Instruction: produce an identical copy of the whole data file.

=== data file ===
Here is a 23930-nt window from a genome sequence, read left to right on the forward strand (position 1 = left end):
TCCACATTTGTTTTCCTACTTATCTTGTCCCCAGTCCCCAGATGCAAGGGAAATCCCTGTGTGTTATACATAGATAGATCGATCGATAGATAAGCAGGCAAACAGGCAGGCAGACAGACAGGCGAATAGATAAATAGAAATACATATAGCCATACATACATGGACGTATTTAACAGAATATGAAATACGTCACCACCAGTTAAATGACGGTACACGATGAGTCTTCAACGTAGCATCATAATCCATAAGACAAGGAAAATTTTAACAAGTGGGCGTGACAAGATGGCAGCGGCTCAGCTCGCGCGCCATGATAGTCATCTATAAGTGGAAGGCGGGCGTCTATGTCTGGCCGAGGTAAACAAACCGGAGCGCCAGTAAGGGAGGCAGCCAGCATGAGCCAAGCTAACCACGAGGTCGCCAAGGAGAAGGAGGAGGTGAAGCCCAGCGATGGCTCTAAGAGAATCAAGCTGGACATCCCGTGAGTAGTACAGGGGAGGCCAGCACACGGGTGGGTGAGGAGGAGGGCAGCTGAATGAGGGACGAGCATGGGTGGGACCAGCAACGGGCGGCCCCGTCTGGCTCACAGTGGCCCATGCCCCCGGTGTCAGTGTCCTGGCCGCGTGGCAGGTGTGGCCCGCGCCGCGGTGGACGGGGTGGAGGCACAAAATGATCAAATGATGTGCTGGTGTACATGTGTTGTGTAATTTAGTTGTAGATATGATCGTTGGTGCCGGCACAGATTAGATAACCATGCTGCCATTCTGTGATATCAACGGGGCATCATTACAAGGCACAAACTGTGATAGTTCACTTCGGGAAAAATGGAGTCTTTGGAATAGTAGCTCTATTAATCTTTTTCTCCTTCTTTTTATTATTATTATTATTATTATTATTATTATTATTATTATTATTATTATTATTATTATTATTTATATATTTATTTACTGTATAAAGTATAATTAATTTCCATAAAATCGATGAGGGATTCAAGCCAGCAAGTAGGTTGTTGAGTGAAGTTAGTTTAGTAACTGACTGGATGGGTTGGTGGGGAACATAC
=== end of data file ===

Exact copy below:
Here is a 23930-nt window from a genome sequence, read left to right on the forward strand (position 1 = left end):
TCCACATTTGTTTTCCTACTTATCTTGTCCCCAGTCCCCAGATGCAAGGGAAATCCCTGTGTGTTATACATAGATAGATCGATCGATAGATAAGCAGGCAAACAGGCAGGCAGACAGACAGGCGAATAGATAAATAGAAATACATATAGCCATACATACATGGACGTATTTAACAGAATATGAAATACGTCACCACCAGTTAAATGACGGTACACGATGAGTCTTCAACGTAGCATCATAATCCATAAGACAAGGAAAATTTTAACAAGTGGGCGTGACAAGATGGCAGCGGCTCAGCTCGCGCGCCATGATAGTCATCTATAAGTGGAAGGCGGGCGTCTATGTCTGGCCGAGGTAAACAAACCGGAGCGCCAGTAAGGGAGGCAGCCAGCATGAGCCAAGCTAACCACGAGGTCGCCAAGGAGAAGGAGGAGGTGAAGCCCAGCGATGGCTCTAAGAGAATCAAGCTGGACATCCCGTGAGTAGTACAGGGGAGGCCAGCACACGGGTGGGTGAGGAGGAGGGCAGCTGAATGAGGGACGAGCATGGGTGGGACCAGCAACGGGCGGCCCCGTCTGGCTCACAGTGGCCCATGCCCCCGGTGTCAGTGTCCTGGCCGCGTGGCAGGTGTGGCCCGCGCCGCGGTGGACGGGGTGGAGGCACAAAATGATCAAATGATGTGCTGGTGTACATGTGTTGTGTAATTTAGTTGTAGATATGATCGTTGGTGCCGGCACAGATTAGATAACCATGCTGCCATTCTGTGATATCAACGGGGCATCATTACAAGGCACAAACTGTGATAGTTCACTTCGGGAAAAATGGAGTCTTTGGAATAGTAGCTCTATTAATCTTTTTCTCCTTCTTTTTATTATTATTATTATTATTATTATTATTATTATTATTATTATTATTATTATTATTATTATTTATATATTTATTTACTGTATAAAGTATAATTAATTTCCATAAAATCGATGAGGGATTCAAGCCAGCAAGTAGGTTGTTGAGTGAAGTTAGTTTAGTAACTGACTGGATGGGTTGGTGGGGAACATAC